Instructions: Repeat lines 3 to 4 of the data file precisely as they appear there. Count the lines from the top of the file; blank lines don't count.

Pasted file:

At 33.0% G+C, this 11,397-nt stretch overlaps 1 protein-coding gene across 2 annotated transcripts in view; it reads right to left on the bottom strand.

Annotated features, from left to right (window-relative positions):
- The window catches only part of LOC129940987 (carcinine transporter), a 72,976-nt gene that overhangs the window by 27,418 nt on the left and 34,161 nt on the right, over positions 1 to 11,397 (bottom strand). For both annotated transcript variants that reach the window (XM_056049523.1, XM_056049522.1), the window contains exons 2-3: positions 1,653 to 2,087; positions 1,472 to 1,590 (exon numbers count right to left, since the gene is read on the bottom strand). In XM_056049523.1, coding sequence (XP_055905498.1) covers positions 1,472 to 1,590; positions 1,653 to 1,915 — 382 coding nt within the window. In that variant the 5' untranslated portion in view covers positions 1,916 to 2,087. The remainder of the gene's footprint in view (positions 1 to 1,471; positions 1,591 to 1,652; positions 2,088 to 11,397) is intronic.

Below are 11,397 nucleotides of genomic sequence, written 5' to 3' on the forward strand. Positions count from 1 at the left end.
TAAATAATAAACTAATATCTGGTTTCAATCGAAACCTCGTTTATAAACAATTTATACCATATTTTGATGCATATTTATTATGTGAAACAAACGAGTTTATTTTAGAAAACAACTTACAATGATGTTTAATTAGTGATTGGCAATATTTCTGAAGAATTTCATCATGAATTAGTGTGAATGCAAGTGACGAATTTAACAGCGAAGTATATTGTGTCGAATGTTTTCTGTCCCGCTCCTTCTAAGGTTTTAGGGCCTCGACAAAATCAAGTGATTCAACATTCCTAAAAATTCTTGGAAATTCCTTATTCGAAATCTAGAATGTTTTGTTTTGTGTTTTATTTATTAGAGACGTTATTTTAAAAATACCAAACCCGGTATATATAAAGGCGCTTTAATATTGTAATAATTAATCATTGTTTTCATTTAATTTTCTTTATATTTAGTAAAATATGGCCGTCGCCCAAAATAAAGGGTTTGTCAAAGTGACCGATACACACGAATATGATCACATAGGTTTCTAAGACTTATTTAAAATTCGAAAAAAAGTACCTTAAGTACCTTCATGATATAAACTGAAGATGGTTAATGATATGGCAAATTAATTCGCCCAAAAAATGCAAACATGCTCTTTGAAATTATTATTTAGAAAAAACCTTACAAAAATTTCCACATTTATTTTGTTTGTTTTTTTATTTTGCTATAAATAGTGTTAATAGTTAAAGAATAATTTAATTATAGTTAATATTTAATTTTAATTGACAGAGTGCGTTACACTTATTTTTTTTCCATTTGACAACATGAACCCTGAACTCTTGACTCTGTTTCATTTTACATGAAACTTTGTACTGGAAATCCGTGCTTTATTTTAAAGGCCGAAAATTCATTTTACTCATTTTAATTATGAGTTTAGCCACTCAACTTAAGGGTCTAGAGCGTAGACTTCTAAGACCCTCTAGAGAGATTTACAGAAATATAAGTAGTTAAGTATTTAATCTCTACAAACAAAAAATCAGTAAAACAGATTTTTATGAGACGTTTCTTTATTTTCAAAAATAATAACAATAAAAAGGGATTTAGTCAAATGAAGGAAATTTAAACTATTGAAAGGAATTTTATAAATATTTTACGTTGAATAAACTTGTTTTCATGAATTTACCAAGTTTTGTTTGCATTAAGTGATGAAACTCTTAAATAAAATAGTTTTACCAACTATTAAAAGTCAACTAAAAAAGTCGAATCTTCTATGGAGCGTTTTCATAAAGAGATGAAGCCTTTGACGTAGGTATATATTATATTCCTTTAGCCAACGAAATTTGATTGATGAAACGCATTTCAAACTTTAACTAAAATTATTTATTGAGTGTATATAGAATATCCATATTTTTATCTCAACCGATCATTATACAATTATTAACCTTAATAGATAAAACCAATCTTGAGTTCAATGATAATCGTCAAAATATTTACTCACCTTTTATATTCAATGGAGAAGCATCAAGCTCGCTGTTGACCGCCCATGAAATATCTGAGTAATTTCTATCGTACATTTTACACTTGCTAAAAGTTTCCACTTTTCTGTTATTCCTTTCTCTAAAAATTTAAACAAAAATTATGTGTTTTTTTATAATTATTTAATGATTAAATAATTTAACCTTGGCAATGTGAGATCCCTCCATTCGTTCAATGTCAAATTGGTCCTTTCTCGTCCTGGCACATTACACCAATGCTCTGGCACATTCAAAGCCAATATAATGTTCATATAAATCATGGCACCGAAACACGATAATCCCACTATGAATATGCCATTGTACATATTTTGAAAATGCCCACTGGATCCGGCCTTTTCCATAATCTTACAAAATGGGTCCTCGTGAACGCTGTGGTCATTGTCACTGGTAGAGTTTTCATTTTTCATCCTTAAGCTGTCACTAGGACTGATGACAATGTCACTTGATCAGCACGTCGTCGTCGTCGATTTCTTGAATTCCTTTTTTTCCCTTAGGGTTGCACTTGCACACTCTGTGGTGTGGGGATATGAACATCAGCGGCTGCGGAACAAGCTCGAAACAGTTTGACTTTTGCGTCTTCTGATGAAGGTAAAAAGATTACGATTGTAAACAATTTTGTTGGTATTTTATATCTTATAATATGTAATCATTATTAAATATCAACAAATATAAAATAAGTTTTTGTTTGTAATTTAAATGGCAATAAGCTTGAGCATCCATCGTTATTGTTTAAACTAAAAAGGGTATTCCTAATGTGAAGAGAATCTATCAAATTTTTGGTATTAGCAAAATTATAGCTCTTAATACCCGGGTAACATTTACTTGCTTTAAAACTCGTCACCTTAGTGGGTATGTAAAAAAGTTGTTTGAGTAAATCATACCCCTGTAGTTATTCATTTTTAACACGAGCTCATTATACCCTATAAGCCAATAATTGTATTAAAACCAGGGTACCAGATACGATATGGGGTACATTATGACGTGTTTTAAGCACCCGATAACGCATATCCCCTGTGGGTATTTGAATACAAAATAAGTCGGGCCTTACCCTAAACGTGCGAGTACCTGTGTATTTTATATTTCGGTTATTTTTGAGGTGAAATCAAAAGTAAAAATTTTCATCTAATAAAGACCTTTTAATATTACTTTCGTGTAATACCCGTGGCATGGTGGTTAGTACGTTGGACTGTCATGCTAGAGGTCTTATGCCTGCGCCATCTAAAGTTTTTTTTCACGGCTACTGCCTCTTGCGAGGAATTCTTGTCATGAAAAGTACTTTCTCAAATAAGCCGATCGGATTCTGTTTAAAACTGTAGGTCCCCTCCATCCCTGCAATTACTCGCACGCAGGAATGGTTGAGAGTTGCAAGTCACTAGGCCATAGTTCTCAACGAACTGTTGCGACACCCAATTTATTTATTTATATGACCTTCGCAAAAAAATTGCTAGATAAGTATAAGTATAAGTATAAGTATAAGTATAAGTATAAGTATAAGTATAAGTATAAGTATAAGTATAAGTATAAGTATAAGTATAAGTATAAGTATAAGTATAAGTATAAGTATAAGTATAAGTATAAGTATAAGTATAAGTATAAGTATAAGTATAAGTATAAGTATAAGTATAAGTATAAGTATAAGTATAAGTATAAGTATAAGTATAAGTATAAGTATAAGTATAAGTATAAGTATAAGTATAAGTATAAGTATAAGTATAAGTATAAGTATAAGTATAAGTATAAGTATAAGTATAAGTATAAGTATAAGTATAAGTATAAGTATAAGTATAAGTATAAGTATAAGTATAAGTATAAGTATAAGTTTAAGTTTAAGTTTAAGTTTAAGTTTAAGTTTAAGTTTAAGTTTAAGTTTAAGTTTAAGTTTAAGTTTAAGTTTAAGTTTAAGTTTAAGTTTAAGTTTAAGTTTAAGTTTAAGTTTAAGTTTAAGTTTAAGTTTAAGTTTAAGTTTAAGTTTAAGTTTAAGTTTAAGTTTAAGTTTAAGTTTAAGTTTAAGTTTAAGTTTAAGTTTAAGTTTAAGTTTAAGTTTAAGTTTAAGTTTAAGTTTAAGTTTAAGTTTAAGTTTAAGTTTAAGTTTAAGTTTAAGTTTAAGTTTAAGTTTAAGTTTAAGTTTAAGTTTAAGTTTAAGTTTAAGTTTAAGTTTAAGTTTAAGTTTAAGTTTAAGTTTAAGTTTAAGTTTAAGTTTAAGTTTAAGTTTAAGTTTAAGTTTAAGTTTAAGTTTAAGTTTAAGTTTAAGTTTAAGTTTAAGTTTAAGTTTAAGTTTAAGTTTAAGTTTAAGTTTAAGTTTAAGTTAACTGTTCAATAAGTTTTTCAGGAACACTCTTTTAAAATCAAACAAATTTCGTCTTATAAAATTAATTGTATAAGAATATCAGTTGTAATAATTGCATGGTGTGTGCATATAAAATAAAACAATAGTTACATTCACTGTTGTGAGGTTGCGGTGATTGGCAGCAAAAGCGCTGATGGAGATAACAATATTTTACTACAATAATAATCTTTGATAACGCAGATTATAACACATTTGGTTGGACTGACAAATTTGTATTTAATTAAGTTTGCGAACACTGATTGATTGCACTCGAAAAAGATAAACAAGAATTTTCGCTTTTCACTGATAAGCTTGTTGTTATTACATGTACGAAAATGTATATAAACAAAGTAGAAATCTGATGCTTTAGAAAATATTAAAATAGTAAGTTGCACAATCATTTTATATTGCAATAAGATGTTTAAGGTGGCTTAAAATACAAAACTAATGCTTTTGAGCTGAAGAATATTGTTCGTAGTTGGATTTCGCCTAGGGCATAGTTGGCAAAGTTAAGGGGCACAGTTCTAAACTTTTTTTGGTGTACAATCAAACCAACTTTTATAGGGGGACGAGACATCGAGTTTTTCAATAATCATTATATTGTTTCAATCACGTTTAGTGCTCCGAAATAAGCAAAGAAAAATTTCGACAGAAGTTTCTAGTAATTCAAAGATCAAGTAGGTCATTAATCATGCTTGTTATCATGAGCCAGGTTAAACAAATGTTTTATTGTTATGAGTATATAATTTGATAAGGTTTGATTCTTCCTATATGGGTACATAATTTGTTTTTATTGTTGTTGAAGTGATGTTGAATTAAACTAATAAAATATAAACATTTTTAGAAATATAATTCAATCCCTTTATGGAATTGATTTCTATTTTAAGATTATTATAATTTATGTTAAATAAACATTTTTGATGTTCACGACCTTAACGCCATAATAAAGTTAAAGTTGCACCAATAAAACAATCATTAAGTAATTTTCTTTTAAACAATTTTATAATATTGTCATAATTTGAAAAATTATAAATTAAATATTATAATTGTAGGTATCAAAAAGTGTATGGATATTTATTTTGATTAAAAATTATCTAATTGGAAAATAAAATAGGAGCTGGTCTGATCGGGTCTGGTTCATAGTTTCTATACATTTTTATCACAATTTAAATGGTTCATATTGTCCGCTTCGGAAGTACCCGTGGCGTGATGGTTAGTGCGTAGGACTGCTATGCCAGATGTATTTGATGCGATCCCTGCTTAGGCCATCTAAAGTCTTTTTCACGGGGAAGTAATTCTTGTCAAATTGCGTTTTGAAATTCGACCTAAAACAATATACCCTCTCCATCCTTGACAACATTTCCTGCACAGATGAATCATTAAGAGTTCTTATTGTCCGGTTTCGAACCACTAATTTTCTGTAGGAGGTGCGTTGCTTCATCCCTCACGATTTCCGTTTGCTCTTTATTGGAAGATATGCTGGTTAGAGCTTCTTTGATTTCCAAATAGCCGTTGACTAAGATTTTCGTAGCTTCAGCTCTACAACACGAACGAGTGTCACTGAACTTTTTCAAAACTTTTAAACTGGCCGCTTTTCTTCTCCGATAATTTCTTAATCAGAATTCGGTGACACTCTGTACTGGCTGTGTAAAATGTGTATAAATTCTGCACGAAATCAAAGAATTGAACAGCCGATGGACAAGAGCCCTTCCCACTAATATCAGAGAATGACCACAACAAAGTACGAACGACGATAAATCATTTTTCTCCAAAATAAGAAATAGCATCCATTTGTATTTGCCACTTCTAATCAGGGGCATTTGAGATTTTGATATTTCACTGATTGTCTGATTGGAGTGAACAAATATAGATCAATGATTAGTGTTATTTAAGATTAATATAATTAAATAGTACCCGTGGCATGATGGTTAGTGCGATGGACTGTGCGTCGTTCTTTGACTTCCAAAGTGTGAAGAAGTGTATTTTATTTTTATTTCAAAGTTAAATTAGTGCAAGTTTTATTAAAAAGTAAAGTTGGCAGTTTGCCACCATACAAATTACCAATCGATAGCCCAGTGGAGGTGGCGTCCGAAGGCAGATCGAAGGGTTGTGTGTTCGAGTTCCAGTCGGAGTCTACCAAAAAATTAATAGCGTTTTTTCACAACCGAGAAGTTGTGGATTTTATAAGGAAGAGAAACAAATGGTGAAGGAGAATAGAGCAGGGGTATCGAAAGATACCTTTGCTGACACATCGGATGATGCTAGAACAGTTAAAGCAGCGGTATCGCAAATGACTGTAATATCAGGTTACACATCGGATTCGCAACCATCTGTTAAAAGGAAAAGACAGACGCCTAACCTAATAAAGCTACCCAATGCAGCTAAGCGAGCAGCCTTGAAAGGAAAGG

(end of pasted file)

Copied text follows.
- The window catches only part of LOC129940987 (carcinine transporter), a 72,976-nt gene that overhangs the window by 27,418 nt on the left and 34,161 nt on the right, over positions 1 to 11,397 (bottom strand). For both annotated transcript variants that reach the window (XM_056049523.1, XM_056049522.1), the window contains exons 2-3: positions 1,653 to 2,087; positions 1,472 to 1,590 (exon numbers count right to left, since the gene is read on the bottom strand). In XM_056049523.1, coding sequence (XP_055905498.1) covers positions 1,472 to 1,590; positions 1,653 to 1,915 — 382 coding nt within the window. In that variant the 5' untranslated portion in view covers positions 1,916 to 2,087. The remainder of the gene's footprint in view (positions 1 to 1,471; positions 1,591 to 1,652; positions 2,088 to 11,397) is intronic.

Below are 11,397 nucleotides of genomic sequence, written 5' to 3' on the forward strand. Positions count from 1 at the left end.